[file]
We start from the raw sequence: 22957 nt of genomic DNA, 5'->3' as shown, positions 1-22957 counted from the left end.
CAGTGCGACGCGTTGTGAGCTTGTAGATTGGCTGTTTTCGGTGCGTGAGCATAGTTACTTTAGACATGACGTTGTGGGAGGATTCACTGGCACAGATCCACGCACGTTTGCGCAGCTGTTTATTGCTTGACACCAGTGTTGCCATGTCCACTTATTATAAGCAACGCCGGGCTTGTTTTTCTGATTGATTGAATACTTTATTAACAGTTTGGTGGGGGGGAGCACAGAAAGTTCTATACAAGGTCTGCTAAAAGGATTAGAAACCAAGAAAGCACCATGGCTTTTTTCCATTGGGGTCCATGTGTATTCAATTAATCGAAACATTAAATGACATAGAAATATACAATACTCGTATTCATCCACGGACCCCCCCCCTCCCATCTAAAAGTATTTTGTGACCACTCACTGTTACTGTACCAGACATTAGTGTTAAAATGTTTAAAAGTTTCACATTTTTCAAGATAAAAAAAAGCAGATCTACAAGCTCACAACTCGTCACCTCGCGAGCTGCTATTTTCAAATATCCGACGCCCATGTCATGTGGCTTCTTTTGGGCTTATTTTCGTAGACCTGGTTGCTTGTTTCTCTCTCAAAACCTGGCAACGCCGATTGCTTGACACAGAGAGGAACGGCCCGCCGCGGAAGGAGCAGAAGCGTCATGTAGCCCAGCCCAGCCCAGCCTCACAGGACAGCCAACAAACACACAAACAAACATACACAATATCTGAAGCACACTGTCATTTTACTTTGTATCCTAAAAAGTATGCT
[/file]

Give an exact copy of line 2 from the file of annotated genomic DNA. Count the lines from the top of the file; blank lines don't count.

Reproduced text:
CAGTGCGACGCGTTGTGAGCTTGTAGATTGGCTGTTTTCGGTGCGTGAGCATAGTTACTTTAGACATGACGTTGTGGGAGGATTCACTGGCACAGATCCACGCACGTTTGCGCAGCTGTTTATTGCTTGACACCAGTGTTGCCATGTCCACTTATTATAAGCAACGCCGGGCTTGTTTTTCTGATTGATTGAATACTTTATTAACAGTTTGGTGGGGGGGAGCACAGAAAGTTCTATACAAGGTCTGCTAAAAGGATTAGAAACCAAGAAAGCACCATGGCTTTTTTCCATTGGGGTCCATGTGTATTCAATTAATCGAAACATTAAATGACATAGAAATATACAATACTCGTATTCATCCACGGACCCCCCCCCTCCCATCTAAAAGTATTTTGTGACCACTCACTGTTACTGTACCAGACATTAGTGTTAAAATGTTTAAAAGTTTCACATTTTTCAAGATAAAAAAAAGCAGATCTACAAGCTCACAACTCGTCACCTCGCGAGCTGCTATTTTCAAATATCCGACGCCCATGTCATGTGGCTTCTTTTGGGCTTATTTTCGTAGACCTGGTTGCTTGTTTCTCTCTCAAAACCTGGCAACGCCGATTGCTTGACACAGAGAGGAACGGCCCGCCGCGGAAGGAGCAGAAGCGTCATGTAGCCCAGCCCAGCCCAGCCTCACAGGACAGCCAACAAACACACAAACAAACATACACAATATCTGAAGCACACTGTCATTTTACTTTGTATCCTAAAAAGTATGCT